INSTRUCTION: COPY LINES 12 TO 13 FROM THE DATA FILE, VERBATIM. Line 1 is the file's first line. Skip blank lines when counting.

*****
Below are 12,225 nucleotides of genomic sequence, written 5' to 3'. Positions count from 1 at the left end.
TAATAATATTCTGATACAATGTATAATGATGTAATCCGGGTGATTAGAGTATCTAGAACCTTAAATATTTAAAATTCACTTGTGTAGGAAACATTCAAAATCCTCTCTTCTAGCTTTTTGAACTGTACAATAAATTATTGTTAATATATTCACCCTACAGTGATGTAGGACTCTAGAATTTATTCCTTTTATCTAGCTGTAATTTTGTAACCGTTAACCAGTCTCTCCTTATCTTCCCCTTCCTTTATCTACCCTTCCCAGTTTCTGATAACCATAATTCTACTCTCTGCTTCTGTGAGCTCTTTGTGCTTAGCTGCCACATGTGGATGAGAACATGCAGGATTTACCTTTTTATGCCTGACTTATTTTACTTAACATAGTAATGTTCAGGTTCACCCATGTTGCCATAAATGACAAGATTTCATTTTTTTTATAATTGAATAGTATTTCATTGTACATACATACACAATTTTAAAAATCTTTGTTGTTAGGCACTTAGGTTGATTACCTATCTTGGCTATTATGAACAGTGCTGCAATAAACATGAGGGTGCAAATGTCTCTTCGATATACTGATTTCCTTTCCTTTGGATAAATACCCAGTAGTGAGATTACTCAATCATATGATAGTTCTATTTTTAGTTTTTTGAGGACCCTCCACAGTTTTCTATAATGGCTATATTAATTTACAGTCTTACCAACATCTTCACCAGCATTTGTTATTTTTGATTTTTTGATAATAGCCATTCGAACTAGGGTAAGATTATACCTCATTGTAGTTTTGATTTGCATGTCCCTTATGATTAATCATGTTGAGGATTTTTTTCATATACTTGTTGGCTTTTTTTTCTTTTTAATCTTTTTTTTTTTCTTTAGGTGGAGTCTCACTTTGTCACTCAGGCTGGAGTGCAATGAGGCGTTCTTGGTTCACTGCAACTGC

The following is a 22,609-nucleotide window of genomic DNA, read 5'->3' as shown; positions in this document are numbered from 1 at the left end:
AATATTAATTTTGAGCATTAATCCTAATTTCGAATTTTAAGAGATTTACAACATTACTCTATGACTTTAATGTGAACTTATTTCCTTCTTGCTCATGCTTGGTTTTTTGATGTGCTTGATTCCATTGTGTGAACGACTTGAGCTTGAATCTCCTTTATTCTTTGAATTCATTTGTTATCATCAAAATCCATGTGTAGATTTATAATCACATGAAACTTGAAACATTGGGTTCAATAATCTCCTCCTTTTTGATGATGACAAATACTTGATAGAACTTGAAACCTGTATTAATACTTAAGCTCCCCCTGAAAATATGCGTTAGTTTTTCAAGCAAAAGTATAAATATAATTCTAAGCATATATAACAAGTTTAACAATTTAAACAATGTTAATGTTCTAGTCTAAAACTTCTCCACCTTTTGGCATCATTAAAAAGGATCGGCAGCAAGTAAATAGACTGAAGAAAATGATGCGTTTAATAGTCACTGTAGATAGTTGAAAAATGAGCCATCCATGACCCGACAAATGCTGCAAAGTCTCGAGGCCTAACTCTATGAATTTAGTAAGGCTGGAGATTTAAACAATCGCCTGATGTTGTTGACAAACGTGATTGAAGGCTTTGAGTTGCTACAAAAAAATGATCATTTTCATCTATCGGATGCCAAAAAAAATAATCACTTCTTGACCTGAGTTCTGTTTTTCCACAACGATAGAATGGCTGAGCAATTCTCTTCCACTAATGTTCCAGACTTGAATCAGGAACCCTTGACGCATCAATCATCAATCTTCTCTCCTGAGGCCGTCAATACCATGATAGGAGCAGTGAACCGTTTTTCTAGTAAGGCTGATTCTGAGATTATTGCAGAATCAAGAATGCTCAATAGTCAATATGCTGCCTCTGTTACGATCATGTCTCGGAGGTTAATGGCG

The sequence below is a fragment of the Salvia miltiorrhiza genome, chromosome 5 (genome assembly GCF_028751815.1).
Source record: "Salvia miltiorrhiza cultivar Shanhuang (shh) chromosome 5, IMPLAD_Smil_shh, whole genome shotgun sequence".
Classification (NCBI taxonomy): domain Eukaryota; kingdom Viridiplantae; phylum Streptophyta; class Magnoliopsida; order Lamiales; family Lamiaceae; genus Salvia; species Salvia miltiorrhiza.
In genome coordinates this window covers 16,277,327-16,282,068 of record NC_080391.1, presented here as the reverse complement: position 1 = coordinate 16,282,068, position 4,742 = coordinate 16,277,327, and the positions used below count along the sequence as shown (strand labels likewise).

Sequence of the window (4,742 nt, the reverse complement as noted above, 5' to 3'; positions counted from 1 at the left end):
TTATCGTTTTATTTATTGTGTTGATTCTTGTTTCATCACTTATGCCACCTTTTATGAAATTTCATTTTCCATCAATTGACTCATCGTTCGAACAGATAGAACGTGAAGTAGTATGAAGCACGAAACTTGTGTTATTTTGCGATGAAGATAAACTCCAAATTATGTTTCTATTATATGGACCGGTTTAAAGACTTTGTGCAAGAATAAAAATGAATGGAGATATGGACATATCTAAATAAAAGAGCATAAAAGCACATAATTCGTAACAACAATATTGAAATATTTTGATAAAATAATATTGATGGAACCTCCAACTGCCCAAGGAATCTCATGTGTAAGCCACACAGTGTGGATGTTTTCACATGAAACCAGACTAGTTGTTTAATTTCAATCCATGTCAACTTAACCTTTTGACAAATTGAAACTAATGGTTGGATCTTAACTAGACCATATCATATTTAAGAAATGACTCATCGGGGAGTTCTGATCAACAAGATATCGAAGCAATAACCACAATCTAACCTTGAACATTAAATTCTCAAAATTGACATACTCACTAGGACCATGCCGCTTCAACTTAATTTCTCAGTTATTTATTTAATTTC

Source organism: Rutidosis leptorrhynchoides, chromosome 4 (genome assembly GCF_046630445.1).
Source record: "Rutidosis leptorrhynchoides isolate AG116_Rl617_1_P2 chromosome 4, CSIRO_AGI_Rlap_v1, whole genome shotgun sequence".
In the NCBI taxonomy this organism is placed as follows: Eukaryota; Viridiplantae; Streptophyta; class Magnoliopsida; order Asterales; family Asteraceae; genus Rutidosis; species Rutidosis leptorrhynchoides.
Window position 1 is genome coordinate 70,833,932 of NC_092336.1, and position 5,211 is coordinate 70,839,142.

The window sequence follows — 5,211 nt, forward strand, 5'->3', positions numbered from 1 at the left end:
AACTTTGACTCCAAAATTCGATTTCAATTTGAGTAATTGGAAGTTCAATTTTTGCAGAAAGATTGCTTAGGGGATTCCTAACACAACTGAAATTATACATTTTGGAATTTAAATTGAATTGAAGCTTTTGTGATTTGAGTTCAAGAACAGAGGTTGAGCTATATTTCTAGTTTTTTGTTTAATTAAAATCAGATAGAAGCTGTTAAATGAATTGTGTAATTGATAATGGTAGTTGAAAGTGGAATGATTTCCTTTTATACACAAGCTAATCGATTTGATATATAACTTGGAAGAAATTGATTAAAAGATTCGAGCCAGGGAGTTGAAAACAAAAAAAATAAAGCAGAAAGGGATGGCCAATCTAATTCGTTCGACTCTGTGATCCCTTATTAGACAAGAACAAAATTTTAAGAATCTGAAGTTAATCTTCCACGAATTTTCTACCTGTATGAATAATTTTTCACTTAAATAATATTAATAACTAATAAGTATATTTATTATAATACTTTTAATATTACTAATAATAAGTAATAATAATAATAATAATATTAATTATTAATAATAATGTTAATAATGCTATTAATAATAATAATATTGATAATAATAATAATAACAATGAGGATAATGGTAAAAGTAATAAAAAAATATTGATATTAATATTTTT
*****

Source record: "Rutidosis leptorrhynchoides isolate AG116_Rl617_1_P2 chromosome 4, CSIRO_AGI_Rlap_v1, whole genome shotgun sequence".
In the NCBI taxonomy this organism is placed as follows: Eukaryota; Viridiplantae; Streptophyta; class Magnoliopsida; order Asterales; family Asteraceae; genus Rutidosis; species Rutidosis leptorrhynchoides.